Annealling or normalizing in ashes vs vermiculite

Some years ago I published in The Metalsmith, a test I ran cooling a chunk of steel in my ash bucket. Last week I ran a very similar test
using vermiculite instead of the ashes from my coal forge. I was shocked to see that the part cooled much faster in the vermiculite (about 600F in the first hour)than it had in the ashes (about 300F in the first hour). Does anybody here have data that would support or refute this finding? I did find one blacksmith related site where the guy said about the same thing, but his experience was apparently anecdotal.
For what it's worth, either annealing medium will work pretty well for plain carbon steels, and maybe for 4140. But it won't do much for even 01 let alone S7 or other air hardening steels.
I already have the "ashes" test data and graph on blacksmith portion of my website and I will make a page for the vermiculite results if some of you are interested.
Pete Stanaitis
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Pete,
Interesting findings. I thought vermiculite was a better insulator so you would have seen the opposite results. Have you done anything to the ashes, like sifting out small pieces of coke or clinker, or are they whatever got shoveled out of the forge?
Also, on a related note, did you happen to notice any carburizing in the pieces that you tested?
Thanks, Paul
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Hello, Paul.
paul snipped-for-privacy@excite.com wrote:

Exaclty, So did I. Have you done anything to

No. They are mostly the fine stuff that came out the ash dump with a few pieces of clinker.

No, but I didn't check specifically. I did file the part to see if it had annealed at all, which it had. But even if the surface had carburized, the slow cooling would have probably annealed that thin outer layer.
The vermiculite that I used was pretty fine compared to that used by at a recent hammer head making demo I saw. Either way, a handfull of vermiculite seems to have no weight at all compared to ashes.
I am going to look for some coaser vermiculite. Then I will probably rung the test again, with both fine and coarse, making sure my part (about 4 pounds 4 oz of 4140) is well centered in the container and that it has, for sure, been thoroughly soaked at heat.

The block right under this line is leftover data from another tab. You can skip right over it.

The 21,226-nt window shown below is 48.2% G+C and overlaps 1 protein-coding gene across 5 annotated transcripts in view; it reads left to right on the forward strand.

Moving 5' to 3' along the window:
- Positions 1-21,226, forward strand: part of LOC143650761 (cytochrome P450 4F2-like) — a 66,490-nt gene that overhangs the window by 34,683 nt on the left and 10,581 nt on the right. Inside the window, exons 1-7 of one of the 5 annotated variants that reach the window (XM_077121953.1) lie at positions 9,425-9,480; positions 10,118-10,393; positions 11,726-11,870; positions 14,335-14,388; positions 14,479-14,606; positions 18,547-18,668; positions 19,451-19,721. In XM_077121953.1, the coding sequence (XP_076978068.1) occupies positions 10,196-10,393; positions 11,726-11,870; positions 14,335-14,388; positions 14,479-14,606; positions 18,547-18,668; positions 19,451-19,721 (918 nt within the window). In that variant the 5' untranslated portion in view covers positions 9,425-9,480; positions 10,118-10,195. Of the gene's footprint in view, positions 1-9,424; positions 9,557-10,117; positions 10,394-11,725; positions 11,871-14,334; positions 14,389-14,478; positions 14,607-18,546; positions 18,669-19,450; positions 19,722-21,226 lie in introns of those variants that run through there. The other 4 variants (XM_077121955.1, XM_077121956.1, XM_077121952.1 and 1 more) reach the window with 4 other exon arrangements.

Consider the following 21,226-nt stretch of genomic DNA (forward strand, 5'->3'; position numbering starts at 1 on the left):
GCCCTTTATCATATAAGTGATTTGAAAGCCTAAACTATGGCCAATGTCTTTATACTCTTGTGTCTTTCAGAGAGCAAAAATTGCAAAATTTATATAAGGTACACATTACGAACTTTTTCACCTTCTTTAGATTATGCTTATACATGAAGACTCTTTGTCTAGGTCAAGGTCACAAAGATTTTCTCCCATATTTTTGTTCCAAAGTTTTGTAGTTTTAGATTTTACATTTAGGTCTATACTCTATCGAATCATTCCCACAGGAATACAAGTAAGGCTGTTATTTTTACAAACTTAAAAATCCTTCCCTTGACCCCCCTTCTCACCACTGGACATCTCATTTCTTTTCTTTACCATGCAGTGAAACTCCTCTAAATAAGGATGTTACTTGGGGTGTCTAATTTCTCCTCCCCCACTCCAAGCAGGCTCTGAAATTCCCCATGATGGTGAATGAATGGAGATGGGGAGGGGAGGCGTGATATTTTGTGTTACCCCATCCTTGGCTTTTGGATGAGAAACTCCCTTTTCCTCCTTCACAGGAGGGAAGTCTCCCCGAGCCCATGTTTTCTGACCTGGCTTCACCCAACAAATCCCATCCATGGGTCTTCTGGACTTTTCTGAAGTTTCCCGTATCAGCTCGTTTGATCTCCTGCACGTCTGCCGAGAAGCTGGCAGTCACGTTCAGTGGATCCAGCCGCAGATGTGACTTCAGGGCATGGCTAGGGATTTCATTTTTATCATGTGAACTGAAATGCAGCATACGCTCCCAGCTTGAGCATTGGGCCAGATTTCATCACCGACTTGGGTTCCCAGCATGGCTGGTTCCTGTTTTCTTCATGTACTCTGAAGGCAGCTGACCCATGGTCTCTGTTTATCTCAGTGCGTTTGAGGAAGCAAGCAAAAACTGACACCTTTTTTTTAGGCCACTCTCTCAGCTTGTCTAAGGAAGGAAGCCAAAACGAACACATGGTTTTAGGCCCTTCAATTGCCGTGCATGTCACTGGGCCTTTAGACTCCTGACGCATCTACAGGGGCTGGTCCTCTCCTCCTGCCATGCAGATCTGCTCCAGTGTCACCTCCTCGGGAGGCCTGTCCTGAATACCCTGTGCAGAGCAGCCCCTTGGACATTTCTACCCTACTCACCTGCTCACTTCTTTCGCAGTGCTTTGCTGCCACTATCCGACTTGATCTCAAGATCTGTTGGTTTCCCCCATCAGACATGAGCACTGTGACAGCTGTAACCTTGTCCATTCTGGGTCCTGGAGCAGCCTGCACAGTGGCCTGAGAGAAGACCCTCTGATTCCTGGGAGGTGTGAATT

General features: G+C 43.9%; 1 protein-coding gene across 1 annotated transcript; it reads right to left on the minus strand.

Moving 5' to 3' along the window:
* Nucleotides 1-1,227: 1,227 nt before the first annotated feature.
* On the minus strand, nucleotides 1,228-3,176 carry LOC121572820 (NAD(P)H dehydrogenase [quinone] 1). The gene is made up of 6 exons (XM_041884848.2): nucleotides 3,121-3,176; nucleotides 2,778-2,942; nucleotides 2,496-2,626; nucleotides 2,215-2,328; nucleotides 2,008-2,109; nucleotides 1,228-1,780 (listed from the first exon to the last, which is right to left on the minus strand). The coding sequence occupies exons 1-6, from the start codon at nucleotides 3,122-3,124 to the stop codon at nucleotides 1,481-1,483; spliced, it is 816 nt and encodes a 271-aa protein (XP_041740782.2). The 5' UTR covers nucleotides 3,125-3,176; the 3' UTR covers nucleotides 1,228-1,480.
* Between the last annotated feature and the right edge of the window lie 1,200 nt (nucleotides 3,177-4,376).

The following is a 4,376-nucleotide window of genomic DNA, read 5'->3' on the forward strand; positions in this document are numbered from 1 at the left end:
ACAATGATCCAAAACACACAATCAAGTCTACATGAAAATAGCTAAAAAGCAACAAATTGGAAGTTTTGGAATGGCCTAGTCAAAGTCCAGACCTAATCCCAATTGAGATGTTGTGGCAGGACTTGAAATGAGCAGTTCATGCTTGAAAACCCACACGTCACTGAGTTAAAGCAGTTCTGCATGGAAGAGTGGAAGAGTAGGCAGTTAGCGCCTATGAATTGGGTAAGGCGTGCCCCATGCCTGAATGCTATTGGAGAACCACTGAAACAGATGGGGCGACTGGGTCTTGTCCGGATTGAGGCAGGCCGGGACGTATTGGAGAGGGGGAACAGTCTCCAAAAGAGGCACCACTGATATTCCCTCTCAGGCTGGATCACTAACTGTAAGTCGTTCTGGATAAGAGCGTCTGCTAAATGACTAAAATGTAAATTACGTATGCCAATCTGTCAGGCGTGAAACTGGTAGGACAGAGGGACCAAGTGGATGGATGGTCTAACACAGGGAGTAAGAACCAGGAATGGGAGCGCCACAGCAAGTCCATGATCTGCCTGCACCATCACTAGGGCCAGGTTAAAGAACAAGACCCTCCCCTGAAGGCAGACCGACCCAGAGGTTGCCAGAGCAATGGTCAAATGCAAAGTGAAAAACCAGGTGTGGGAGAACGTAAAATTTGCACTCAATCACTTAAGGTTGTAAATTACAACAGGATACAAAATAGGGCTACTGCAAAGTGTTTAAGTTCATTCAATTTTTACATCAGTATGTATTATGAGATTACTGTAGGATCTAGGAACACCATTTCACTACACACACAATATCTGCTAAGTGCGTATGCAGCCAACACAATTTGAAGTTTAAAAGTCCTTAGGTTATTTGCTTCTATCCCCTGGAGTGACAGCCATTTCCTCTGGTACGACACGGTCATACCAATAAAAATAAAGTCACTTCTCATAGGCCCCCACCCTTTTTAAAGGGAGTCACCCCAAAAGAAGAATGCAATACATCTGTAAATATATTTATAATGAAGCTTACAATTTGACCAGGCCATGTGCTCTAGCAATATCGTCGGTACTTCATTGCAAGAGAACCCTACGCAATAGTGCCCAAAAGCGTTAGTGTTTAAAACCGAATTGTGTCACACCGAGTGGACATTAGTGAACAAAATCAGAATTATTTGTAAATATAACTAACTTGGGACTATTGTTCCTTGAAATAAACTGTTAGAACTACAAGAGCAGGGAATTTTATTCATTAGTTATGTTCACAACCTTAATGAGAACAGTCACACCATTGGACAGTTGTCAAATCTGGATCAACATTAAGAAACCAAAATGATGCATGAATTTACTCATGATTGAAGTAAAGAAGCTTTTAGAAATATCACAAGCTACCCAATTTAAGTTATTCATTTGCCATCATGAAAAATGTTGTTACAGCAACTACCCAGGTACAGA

Pete Stanaitis
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I don't know if you can copy this long crummy url into your browser, but this knife maker talks about the ashes vs vermiculite issue, as do many others.
If the url won't work, I googled "+anneal +ashes +vermiculite" (don't use the quotes) to get there. This site was the first one in the hit list
http://books.google.com/books?id=lrc3sRSR1rEC&pg=PA52&lpg=PA52&dq=%2Banneal++%2Bashes++%2Bvermiculite&source=bl&ots=6jQAfQf-EU&sig=UKlUcfhPWaN82HXAaZlSqcASjfU&hl=en&ei=RRRfS-uXIYW4Nf3_oOcL&sa=X&oi=book_result&ct=result&resnum=1&ved AkQ6AEwAA#v=onepage&q=%2Banneal%20%20%2Bashes%20%20%2Bvermiculite&flse
I still intend to put some more numbers to the anecdotes.
Here's what I have so far:
http://www.spaco.org/Blacksmithing/Anneal/AshBucketAnneal.htm The excel spreadsheet link is toward the bottom of that page.
Pete Stanaitis ---------------
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Sorry about this, but here's a correction, see last line:
spaco wrote:

http://books.google.com/books?id=lrc3sRSR1rEC&pg=PA52&lpg=PA52&dq=%2Banneal++%2Bashes++%2Bvermiculite&source=bl&ots=6jQAfQf-EU&sig=UKlUcfhPWaN82HXAaZlSqcASjfU&hl=en&ei=RRRfS-uXIYW4Nf3_oOcL&sa=X&oi=book_result&ct=result&resnum=1&ved AkQ6AEwAA#v=onepage&q=%2Banneal%20%20%2Bashes%20%20%2Bvermiculite&flse

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Might try baking the vermiculite and not as another test variable. Martin
spaco wrote:

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Let's look at the materials.
1. vermiculite is mica. Mostly Muscovite or the old name Muscovy from the Ural mountains in Russia. It is classified into Phyllosilicates in mineralogy.
2. dry ashes - or mud if water within. Dry is really water driven off and dry.
Therefore when vermiculite is used it is a large array of sheets of mineral and hold lots and lots of moisture. It is hygroscopic as I recall.
The ashes are void of air and moisture keeping scale down and blanket of pre burnt material. It withstands most any temperature until it converts a refined state of minerals.
Likely had steam cooling in the vermiculite.
I've heard of both, and this test you did was good input.
Martin
spaco wrote:

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